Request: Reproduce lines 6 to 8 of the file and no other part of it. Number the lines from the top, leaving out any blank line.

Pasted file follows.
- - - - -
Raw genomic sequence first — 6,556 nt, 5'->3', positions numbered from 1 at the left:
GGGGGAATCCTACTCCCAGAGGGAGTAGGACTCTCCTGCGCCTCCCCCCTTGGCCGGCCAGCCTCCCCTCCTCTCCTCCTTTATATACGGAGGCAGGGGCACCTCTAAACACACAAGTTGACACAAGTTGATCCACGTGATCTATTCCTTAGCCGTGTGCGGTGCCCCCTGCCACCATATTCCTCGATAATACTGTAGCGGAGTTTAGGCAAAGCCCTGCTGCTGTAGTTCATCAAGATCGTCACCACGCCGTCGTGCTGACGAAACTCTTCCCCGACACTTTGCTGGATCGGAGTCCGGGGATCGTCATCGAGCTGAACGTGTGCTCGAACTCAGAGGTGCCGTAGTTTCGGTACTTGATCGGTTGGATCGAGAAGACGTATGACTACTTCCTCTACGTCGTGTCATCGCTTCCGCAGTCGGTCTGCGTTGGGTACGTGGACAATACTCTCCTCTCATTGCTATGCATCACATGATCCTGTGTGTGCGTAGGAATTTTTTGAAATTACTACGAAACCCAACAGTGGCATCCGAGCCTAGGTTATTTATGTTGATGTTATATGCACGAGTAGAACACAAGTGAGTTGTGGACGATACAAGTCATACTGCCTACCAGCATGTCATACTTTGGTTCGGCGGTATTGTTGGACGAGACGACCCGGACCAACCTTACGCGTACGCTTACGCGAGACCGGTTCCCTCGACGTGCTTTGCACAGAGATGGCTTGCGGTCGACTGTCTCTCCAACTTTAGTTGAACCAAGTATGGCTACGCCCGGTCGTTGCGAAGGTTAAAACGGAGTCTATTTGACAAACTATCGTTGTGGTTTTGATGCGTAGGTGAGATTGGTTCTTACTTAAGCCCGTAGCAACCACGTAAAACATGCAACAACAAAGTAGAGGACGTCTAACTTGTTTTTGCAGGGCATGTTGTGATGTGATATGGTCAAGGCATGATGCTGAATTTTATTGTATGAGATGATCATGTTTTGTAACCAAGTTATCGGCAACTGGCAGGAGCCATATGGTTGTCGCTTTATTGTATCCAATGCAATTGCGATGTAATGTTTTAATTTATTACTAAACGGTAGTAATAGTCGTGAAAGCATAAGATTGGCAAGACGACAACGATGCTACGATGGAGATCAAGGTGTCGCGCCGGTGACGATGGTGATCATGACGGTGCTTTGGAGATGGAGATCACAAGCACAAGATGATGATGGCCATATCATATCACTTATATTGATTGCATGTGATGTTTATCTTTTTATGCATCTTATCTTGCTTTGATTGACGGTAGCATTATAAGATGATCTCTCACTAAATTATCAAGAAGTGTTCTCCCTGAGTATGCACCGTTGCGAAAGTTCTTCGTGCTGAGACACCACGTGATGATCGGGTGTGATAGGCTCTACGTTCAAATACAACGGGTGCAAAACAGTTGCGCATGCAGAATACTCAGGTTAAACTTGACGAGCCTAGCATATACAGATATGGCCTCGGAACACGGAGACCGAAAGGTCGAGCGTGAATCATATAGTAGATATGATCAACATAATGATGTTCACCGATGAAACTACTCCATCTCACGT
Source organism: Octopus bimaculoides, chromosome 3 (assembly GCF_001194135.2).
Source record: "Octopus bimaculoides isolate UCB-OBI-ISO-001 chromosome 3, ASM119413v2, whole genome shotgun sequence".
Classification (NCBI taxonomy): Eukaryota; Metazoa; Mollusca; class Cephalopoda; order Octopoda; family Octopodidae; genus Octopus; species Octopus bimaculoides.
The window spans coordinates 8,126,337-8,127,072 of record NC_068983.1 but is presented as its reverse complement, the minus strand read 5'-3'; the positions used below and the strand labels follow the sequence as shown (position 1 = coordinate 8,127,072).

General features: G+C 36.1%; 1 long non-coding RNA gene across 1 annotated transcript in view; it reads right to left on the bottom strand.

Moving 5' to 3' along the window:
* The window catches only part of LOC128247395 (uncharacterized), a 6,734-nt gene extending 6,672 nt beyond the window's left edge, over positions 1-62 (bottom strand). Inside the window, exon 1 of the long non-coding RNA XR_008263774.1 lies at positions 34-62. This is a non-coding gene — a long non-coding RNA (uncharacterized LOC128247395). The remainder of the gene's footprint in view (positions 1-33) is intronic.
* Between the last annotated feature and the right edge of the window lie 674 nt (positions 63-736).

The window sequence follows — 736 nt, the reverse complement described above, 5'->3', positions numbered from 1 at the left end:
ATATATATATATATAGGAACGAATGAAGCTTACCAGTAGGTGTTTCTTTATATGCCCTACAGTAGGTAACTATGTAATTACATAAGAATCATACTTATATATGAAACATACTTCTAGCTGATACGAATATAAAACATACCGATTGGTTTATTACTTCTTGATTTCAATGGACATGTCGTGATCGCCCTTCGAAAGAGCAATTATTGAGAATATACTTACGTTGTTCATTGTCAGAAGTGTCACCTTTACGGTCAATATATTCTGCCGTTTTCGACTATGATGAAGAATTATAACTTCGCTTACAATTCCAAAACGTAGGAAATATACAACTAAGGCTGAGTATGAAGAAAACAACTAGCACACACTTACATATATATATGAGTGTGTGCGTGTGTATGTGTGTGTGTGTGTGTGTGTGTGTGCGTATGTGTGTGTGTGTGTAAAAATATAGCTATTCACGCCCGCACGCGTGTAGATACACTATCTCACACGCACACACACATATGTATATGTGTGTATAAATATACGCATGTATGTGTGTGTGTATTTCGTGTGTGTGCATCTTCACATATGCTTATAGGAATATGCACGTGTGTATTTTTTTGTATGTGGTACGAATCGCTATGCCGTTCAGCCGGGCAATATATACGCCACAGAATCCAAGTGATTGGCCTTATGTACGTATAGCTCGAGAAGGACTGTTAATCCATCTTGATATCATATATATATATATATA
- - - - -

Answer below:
The window spans coordinates 8,126,337-8,127,072 of record NC_068983.1 but is presented as its reverse complement, the minus strand read 5'-3'; the positions used below and the strand labels follow the sequence as shown (position 1 = coordinate 8,127,072).

General features: G+C 36.1%; 1 long non-coding RNA gene across 1 annotated transcript in view; it reads right to left on the bottom strand.

Moving 5' to 3' along the window: